Wednesday, August 26, 2009

The Singular Advantages of Poverty


This is a section taken from the Puritan writer James Meikle's book Solitude Sweetended.

"In the day of prosperity be joyful, and in the day of adversity consider: God has made the one as well as the other, so that man may not find out anything that will be after him." (Ecclesiastes 7:14)
Poverty calls to the exercise of certain graces
, which Christians in opulence cannot so properly be actually engaged in; though every saint has the essence of every grace. The rich cannot depend on God for their daily bread, in the same manner that the needy do. And when the poor, in their pinching straits, and repeated trials and disappointments—are enabled to let patience have her perfect work, to a full resignation to, and approbation of the disposal of providence in their lot, and have a sweet recumbency on the faithfulness and kindness of a reconciled God; thereby he is glorified, and their souls enriched for a world to come.

Again, the saints in poverty have a sweet display of a special providence towards them, and the small things, and petty sums they receive, have a relish to them, above the vast and yearly incomes of the rich; because these come as it were from the immediate hand of God, are the answer of their prayers, and the fruit of their faith. As in an indigent state needs daily return, so faith is daily necessary; and the daily actings of faith on an all-sufficient God, of all Christian graces glorifies God most, putting honor on all his perfections, on his truth and faithfulness, his power and immutability, his wisdom and mercy! And the soul that in the highest degree glorifies God in time, shall be glorified in a higher degree in heaven; for the seeds now sown with weeping, shall yield sheaves of comfort then, and the happy reapers shall rejoice forever.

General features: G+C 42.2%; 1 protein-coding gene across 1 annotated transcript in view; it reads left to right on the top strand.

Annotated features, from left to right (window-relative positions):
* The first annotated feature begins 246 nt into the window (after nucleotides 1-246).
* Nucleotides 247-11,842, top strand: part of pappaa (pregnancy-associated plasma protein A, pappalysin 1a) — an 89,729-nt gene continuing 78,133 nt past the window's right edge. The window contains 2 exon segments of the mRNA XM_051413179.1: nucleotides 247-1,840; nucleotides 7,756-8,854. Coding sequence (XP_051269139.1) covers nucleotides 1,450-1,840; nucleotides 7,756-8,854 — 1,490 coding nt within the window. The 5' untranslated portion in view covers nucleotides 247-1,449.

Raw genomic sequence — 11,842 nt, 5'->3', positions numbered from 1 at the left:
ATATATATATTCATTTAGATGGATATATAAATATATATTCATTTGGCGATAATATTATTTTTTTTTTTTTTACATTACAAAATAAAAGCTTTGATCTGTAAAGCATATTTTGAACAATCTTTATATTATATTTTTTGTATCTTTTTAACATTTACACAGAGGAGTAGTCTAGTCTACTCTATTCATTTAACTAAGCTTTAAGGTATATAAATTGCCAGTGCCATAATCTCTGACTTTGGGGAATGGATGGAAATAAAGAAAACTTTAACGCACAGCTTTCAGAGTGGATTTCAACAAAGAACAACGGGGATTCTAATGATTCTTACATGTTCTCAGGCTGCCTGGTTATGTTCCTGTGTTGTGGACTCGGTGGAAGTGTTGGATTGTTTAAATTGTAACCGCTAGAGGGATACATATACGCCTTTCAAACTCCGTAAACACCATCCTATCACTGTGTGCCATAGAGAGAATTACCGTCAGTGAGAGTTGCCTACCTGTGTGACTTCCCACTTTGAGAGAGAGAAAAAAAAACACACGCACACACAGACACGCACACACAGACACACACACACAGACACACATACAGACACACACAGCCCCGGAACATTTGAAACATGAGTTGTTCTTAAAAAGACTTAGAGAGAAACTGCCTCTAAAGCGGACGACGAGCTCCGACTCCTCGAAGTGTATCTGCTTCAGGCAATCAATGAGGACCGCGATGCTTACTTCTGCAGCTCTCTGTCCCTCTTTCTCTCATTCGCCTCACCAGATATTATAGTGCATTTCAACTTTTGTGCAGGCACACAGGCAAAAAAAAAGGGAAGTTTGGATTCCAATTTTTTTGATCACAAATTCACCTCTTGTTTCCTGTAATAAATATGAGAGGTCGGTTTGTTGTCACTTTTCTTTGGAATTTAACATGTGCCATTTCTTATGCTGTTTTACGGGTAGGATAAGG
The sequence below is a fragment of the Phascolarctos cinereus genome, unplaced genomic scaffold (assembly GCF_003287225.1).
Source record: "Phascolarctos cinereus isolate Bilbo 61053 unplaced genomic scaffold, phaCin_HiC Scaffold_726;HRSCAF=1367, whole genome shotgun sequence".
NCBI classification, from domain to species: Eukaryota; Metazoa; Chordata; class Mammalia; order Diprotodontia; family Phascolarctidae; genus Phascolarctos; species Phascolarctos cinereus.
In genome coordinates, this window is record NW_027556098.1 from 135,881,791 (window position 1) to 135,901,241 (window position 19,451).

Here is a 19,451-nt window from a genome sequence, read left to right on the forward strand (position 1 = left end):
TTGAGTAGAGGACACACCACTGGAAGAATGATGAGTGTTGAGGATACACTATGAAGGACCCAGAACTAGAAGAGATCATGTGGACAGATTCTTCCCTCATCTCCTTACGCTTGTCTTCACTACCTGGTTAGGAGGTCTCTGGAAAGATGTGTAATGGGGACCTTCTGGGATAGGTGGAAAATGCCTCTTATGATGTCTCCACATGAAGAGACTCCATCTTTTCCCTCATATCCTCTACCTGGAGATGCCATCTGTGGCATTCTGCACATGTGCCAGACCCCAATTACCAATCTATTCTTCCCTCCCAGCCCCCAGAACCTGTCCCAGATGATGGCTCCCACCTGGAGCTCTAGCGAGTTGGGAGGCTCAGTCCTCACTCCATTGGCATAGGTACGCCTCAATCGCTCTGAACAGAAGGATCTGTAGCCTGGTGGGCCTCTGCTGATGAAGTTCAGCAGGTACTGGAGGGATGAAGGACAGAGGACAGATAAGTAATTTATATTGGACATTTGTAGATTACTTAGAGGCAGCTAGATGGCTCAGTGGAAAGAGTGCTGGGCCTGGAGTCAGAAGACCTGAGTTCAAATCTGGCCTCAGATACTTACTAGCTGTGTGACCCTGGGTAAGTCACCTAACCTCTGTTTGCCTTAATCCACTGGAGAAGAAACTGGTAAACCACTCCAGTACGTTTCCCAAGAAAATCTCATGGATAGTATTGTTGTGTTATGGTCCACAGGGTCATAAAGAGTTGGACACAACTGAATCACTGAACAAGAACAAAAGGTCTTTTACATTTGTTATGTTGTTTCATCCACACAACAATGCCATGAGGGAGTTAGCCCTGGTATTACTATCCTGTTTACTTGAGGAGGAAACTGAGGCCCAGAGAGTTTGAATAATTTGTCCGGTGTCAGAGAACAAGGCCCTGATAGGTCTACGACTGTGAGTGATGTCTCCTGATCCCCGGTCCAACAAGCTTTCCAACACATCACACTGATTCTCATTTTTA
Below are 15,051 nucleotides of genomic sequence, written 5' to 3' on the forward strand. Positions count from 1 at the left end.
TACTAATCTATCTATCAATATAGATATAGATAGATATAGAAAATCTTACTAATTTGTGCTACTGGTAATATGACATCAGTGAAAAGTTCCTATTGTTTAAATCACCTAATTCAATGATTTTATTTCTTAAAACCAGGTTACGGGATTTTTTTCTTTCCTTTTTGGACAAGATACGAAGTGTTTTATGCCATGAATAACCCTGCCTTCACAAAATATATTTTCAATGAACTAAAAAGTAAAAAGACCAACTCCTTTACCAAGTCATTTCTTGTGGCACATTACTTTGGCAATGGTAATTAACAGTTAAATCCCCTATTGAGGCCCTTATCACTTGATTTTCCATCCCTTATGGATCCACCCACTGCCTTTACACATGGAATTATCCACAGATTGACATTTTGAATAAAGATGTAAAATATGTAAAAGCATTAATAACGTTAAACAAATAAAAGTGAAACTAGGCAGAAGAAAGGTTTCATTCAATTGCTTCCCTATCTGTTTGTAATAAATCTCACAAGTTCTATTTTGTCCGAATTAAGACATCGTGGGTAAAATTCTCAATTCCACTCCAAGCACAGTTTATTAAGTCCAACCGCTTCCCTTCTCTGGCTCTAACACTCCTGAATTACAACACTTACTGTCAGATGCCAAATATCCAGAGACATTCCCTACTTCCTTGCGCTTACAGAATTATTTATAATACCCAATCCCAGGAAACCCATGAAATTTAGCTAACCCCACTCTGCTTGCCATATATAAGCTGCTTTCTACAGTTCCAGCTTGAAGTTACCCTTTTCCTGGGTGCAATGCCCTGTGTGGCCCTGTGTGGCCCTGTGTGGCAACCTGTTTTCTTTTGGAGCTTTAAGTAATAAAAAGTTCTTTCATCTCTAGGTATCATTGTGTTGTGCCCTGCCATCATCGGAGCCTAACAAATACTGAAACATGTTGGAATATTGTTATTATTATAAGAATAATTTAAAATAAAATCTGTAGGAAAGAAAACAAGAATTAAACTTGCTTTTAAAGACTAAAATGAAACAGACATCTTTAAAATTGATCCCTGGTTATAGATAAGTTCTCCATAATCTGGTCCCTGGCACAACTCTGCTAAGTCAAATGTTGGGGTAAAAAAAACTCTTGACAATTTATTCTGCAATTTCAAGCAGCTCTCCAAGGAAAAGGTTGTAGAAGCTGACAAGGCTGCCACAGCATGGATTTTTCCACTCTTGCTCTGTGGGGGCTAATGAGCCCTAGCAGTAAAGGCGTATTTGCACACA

It matters not how much we suffer here—if God may thereby be more glorified on earth, and we more glorified in heaven. If, then, poverty with the divine blessing, promotes this noble end, can any deny its singular advantages? If the soul goes out towards God, has the world crucified to him, and is crucified to the world; if he esteems the heavenly bliss a sufficient portion, and looks not at the things that are seen; if he commits all to God; if he welcomes every cross that comes from God; if he approves of that lot which God appoints, and in everything depends, confides on God, for himself and his children; and if he has his little allowance, (for he does not wish for much,) insured in the bank of heaven—while the great sums amassed by worldly-minded men and misers, are often in a short time so entirely consumed—is he a loser by poverty?


Finally, though God leads me through a terrible wilderness, and feeds me in the wilderness in a manner which the rich know not, since it is to humble me, and prove me, and do me good at my latter end, even to do me good world without end—why should I complain?

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    "For what we proclaim is not ourselves, but Jesus
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